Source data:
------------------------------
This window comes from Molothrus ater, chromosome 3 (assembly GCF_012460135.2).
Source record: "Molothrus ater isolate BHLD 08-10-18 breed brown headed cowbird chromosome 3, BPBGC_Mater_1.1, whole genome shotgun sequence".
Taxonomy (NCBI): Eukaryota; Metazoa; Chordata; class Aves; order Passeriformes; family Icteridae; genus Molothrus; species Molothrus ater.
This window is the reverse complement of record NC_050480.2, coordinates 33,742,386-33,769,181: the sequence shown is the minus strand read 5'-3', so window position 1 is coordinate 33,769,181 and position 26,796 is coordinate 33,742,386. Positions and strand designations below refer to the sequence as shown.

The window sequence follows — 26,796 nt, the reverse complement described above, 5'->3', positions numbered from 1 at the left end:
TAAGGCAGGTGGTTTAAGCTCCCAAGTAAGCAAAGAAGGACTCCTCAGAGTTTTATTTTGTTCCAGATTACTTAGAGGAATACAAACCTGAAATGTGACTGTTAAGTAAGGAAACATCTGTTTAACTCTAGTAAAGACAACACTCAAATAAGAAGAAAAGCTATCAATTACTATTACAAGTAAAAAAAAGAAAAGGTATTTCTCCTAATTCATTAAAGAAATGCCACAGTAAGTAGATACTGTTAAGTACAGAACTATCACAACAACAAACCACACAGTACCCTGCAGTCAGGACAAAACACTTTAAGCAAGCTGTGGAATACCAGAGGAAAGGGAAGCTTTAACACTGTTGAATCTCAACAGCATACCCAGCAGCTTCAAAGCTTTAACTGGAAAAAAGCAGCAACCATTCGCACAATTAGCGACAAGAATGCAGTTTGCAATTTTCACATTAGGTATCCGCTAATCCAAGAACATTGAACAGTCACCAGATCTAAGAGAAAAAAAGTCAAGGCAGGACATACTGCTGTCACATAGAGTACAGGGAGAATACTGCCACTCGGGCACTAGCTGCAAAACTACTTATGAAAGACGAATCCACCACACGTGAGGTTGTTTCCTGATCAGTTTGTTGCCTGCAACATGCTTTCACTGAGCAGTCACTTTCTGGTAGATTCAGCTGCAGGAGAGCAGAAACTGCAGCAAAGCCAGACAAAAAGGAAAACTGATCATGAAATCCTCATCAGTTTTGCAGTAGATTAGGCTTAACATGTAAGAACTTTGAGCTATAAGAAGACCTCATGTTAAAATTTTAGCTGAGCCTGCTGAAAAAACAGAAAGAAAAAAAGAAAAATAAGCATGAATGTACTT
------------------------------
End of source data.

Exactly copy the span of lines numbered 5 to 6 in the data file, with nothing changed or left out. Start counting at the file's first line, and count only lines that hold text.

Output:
The window sequence follows — 26,796 nt, the reverse complement described above, 5'->3', positions numbered from 1 at the left end:
TAAGGCAGGTGGTTTAAGCTCCCAAGTAAGCAAAGAAGGACTCCTCAGAGTTTTATTTTGTTCCAGATTACTTAGAGGAATACAAACCTGAAATGTGACTGTTAAGTAAGGAAACATCTGTTTAACTCTAGTAAAGACAACACTCAAATAAGAAGAAAAGCTATCAATTACTATTACAAGTAAAAAAAAGAAAAGGTATTTCTCCTAATTCATTAAAGAAATGCCACAGTAAGTAGATACTGTTAAGTACAGAACTATCACAACAACAAACCACACAGTACCCTGCAGTCAGGACAAAACACTTTAAGCAAGCTGTGGAATACCAGAGGAAAGGGAAGCTTTAACACTGTTGAATCTCAACAGCATACCCAGCAGCTTCAAAGCTTTAACTGGAAAAAAGCAGCAACCATTCGCACAATTAGCGACAAGAATGCAGTTTGCAATTTTCACATTAGGTATCCGCTAATCCAAGAACATTGAACAGTCACCAGATCTAAGAGAAAAAAAGTCAAGGCAGGACATACTGCTGTCACATAGAGTACAGGGAGAATACTGCCACTCGGGCACTAGCTGCAAAACTACTTATGAAAGACGAATCCACCACACGTGAGGTTGTTTCCTGATCAGTTTGTTGCCTGCAACATGCTTTCACTGAGCAGTCACTTTCTGGTAGATTCAGCTGCAGGAGAGCAGAAACTGCAGCAAAGCCAGACAAAAAGGAAAACTGATCATGAAATCCTCATCAGTTTTGCAGTAGATTAGGCTTAACATGTAAGAACTTTGAGCTATAAGAAGACCTCATGTTAAAATTTTAGCTGAGCCTGCTGAAAAAACAGAAAGAAAAAAAGAAAAATAAGCATGAATGTACTT